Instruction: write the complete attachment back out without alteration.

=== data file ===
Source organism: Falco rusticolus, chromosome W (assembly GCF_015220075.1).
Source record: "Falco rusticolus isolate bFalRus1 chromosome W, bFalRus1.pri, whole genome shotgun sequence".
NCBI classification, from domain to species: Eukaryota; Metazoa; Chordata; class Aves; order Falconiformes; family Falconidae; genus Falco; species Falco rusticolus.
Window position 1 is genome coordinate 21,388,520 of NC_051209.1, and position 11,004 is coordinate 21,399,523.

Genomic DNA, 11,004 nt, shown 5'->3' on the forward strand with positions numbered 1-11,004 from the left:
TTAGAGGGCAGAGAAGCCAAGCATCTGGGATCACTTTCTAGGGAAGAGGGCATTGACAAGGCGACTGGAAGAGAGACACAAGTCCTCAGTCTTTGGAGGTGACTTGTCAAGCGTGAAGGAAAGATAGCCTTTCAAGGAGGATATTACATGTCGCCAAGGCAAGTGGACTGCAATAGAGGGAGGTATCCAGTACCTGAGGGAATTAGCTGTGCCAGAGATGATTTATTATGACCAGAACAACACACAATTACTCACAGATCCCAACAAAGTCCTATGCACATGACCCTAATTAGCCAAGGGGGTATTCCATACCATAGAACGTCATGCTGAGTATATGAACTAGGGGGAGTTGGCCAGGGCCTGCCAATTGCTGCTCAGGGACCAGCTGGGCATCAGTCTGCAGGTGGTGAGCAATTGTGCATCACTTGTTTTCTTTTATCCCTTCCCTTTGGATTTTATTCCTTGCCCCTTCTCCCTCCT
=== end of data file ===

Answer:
Source organism: Falco rusticolus, chromosome W (assembly GCF_015220075.1).
Source record: "Falco rusticolus isolate bFalRus1 chromosome W, bFalRus1.pri, whole genome shotgun sequence".
NCBI classification, from domain to species: Eukaryota; Metazoa; Chordata; class Aves; order Falconiformes; family Falconidae; genus Falco; species Falco rusticolus.
Window position 1 is genome coordinate 21,388,520 of NC_051209.1, and position 11,004 is coordinate 21,399,523.

Genomic DNA, 11,004 nt, shown 5'->3' on the forward strand with positions numbered 1-11,004 from the left:
TTAGAGGGCAGAGAAGCCAAGCATCTGGGATCACTTTCTAGGGAAGAGGGCATTGACAAGGCGACTGGAAGAGAGACACAAGTCCTCAGTCTTTGGAGGTGACTTGTCAAGCGTGAAGGAAAGATAGCCTTTCAAGGAGGATATTACATGTCGCCAAGGCAAGTGGACTGCAATAGAGGGAGGTATCCAGTACCTGAGGGAATTAGCTGTGCCAGAGATGATTTATTATGACCAGAACAACACACAATTACTCACAGATCCCAACAAAGTCCTATGCACATGACCCTAATTAGCCAAGGGGGTATTCCATACCATAGAACGTCATGCTGAGTATATGAACTAGGGGGAGTTGGCCAGGGCCTGCCAATTGCTGCTCAGGGACCAGCTGGGCATCAGTCTGCAGGTGGTGAGCAATTGTGCATCACTTGTTTTCTTTTATCCCTTCCCTTTGGATTTTATTCCTTGCCCCTTCTCCCTCCT